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Dickens in 2012: Preparing for Boz's Bicentennial

Thursday, May 27, 2010 - 11:10am
Northeast Modern Language Association (NeMLA)

42nd Annual Convention, Northeast Modern Language Association (NeMLA)
April 7-10, 2011
New Brunswick, NJ – Hyatt New Brunswick
Host Institution: Rutgers University

"The record of bitter moments": Prison Writing as a Genre, NeMLA convention, April 7-10, 2011

Thursday, May 27, 2010 - 9:42am
Kristina Lucenko, Stony Brook University

From John Milton to Aphra Behn to Oscar Wilde to Angela Y. Davis, a striking number of writers have experienced some sort of imprisonment. This panel seeks papers on the role of prisons in textual and literary creation. Some of the questions we wish to address include: What are the various prison experiences across time periods--the gaol, the bridewell, the convent, the workhouse-prison, the psychiatric hospital--and how does each serve as a site of cultural production? How does the prison intersect with issues of gender, class, and nation? How does prison writing fit with other generic forms? Which genres of writing emerged from imprisonment? How do writers figure their incarceration--as periods of dispossession, withdrawal, renewal, or triumph?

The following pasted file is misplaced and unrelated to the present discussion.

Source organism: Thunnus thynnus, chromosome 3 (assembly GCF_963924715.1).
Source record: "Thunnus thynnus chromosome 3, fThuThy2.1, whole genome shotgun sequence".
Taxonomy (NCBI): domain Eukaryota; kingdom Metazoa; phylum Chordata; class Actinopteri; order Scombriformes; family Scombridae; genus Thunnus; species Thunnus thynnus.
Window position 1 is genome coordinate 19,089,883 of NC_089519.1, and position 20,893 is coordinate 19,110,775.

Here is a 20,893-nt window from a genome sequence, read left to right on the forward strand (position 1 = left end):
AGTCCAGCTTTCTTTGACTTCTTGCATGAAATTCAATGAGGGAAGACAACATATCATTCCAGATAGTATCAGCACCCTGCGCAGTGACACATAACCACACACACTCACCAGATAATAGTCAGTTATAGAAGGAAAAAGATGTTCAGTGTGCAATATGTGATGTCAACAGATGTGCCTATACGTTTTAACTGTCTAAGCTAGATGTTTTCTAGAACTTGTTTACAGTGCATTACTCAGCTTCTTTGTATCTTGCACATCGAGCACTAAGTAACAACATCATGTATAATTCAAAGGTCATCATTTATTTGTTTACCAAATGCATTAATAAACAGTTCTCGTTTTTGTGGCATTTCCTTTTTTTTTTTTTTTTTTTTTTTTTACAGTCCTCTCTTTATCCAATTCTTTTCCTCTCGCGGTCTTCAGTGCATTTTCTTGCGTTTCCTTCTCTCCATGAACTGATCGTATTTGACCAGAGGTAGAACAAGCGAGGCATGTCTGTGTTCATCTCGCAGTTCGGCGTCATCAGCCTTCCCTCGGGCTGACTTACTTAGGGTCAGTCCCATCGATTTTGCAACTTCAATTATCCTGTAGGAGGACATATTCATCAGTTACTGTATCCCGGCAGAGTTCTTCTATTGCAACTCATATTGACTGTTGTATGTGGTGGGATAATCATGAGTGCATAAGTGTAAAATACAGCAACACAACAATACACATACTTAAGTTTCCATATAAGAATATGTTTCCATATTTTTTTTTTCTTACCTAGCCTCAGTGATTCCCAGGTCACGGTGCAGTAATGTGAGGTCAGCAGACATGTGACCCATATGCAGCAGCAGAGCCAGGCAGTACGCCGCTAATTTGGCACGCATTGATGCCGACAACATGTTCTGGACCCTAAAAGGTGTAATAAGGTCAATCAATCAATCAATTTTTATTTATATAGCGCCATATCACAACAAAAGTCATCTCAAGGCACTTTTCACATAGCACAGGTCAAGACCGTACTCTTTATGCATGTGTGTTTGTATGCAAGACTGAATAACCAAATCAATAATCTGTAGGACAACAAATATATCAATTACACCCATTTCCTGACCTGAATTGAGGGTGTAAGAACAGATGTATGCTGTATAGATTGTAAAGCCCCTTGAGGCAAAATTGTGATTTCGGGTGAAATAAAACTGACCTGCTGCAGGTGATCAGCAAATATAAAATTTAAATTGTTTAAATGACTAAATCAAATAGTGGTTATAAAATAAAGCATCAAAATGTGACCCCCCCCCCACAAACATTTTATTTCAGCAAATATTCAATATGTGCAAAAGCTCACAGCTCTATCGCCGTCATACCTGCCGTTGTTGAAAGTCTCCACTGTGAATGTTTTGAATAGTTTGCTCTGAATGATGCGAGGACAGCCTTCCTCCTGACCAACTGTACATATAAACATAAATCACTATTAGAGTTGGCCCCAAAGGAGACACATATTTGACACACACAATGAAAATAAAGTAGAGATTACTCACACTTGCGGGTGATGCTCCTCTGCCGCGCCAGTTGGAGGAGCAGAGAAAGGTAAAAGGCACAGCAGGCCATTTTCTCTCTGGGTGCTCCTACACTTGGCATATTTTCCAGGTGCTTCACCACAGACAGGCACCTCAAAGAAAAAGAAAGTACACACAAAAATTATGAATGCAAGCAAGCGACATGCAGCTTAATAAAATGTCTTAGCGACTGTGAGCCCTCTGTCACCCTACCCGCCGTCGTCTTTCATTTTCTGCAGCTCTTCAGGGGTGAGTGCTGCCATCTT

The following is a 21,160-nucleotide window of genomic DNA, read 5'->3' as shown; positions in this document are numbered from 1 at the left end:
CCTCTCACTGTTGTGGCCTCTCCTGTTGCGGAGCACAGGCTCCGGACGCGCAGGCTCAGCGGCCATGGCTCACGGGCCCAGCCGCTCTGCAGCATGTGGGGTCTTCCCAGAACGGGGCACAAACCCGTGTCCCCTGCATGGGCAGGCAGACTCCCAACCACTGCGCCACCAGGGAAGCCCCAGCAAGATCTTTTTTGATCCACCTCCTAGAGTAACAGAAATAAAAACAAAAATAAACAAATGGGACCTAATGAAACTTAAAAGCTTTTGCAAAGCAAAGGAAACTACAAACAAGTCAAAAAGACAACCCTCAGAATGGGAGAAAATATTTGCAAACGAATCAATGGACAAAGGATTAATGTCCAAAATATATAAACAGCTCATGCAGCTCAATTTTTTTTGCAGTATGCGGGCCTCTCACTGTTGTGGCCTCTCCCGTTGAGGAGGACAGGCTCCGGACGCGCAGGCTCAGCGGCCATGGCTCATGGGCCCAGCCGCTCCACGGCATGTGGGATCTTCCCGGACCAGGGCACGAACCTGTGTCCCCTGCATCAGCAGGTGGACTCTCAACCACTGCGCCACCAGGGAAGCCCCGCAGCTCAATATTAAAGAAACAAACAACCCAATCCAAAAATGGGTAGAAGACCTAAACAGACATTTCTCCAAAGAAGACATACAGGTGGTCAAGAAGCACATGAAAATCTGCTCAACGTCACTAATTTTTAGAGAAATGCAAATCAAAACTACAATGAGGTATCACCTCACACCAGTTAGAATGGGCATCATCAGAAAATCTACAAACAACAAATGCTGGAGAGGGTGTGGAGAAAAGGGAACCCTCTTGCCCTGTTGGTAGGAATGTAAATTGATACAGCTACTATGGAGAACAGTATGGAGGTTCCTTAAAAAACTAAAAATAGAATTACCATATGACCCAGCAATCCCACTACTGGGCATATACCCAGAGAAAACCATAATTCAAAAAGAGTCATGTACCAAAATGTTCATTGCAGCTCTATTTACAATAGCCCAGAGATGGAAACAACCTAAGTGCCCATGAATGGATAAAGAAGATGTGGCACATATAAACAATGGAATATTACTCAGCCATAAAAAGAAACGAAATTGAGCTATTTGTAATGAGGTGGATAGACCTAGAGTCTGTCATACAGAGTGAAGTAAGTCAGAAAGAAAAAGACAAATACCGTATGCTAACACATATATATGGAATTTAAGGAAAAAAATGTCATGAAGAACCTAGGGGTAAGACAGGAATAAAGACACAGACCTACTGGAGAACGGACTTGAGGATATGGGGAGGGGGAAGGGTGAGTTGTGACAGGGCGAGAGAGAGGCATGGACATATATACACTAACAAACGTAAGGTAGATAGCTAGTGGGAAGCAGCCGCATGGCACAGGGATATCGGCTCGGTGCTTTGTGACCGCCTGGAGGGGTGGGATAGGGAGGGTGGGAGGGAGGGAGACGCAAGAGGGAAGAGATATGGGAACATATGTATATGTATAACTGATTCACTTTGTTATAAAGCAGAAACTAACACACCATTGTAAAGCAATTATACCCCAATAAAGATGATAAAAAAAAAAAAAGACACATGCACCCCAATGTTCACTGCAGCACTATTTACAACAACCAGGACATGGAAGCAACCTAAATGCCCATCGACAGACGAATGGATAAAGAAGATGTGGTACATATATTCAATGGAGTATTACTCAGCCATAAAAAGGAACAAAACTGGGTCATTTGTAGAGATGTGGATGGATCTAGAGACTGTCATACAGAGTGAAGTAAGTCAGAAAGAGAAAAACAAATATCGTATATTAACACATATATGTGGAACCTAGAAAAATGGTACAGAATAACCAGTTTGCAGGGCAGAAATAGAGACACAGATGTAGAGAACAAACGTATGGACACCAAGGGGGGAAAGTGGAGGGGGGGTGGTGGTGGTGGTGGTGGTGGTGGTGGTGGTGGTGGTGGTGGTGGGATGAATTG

[UPDATE] GLITS Interdisciplinary Postgraduate Research Conference: PARADOX (REGISTRATION is open; conference 26 June 2010

Thursday, May 27, 2010 - 5:08am
Goldsmiths College, University of London

Registration for the GLITS Goldsmiths Literature Seminar Interdisciplinary Postgraduate Research Conference, is open. Admission is free.

The second annual conference is to be held at Goldsmiths College in London, UK, Saturday 26 June 2010. The keynote speaker is Christopher Norris.

The focus of the event this year is paradox, the strange territory between reason and intuition, involving the simultaneous processes of grasping and letting go of the doxa.


Thursday, May 27, 2010 - 2:25am